Wupatki National Monument
Wupatki was the grandest of the pueblos in the Grand Canyon region. Pueblo, from the Spanish “town” referred to the masonry of the apartment-like dwellings where the people lived. Most scholars believe that the eruption of Sunset Crater Volcano led to its creation. In the years following the eruption, the ash provided a base layer on the ground that held moisture, making the land more arable. As the agriculture made the area more viable, spread out populations became more centralized, moving into the pueblos. It is believed the inhabitants of Wupatki only inhabited the area briefly before moving on.
Sunset Crater Volcano National Monument
Around A.D. 1100, the earth shook and the fiery, molten rock spewed forth from the sky on the Colorado Plateau. The inhabitants of the area were forced to flee. The sky was dark and forest fires ran rampant. The noise from the explosion was deafening. By the time the ash settled, people of the region returned to find a vastly altered landscape. Most noticeably, a 1,000 foot cinder cone emerged, creating a new mountain where there previously was only a meadow. The ash from the volcano, however, made the land more arable and people were able to farm the region whereas the land was mostly arid before. Today, plant and animal life has returned to the area around Sunset Crater Volcano and man is left to behold the might eruption nearly a millennium ago.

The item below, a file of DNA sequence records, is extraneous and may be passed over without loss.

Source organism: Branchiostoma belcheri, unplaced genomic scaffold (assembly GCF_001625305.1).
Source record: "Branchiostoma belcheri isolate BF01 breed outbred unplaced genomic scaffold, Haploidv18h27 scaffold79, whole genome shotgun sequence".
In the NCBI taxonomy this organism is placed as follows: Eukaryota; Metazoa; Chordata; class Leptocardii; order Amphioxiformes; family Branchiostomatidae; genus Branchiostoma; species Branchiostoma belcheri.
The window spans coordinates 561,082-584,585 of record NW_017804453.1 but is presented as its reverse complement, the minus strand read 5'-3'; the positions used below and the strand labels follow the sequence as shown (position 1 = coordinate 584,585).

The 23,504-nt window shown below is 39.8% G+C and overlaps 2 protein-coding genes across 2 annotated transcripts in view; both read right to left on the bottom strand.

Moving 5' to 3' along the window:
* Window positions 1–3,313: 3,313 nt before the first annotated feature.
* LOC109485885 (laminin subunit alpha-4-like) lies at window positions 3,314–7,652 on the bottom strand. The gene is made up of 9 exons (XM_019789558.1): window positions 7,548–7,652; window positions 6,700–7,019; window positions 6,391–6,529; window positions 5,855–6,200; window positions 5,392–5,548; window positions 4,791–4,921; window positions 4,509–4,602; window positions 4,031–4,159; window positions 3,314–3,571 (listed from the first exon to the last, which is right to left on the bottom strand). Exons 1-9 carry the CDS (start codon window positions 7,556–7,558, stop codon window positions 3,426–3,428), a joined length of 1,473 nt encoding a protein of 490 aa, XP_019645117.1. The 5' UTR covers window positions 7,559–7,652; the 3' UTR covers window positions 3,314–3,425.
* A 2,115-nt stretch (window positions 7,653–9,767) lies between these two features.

For more information:
A guide to Sunset Crater and Wupatki / written by Scott Thybony ; photography by George H.H. Huey. Tuscon, AZ,: Southwest Parks and Monuments Association, [1994?, c1987].
Sunset Crater Volcano National Monument / [written by Rose Houk]. Tuscon, AZ: Southwest Parks Monuments Association, c1995.